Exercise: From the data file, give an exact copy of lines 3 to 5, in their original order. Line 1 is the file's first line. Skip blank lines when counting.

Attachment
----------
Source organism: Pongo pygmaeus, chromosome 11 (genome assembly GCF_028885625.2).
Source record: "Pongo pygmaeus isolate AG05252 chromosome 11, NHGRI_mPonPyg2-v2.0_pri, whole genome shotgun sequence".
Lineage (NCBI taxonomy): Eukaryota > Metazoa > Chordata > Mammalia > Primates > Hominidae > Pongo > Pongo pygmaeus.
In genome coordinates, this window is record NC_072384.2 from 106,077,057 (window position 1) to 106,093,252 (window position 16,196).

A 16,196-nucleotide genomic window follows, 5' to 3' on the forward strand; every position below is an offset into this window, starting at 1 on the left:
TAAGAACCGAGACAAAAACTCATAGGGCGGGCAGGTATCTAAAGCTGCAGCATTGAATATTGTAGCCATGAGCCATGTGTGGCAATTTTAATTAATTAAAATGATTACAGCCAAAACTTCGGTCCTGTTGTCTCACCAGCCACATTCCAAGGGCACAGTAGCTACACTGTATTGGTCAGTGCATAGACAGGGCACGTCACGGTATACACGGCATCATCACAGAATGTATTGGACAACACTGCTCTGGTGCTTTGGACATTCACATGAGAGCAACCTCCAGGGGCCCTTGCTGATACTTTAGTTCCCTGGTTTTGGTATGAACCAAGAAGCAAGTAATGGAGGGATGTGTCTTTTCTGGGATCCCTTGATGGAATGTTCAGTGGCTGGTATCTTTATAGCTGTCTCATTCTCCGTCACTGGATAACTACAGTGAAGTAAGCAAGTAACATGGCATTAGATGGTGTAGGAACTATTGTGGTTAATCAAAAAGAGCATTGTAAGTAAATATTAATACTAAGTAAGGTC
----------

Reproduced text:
Lineage (NCBI taxonomy): Eukaryota > Metazoa > Chordata > Mammalia > Primates > Hominidae > Pongo > Pongo pygmaeus.
In genome coordinates, this window is record NC_072384.2 from 106,077,057 (window position 1) to 106,093,252 (window position 16,196).

A 16,196-nucleotide genomic window follows, 5' to 3' on the forward strand; every position below is an offset into this window, starting at 1 on the left: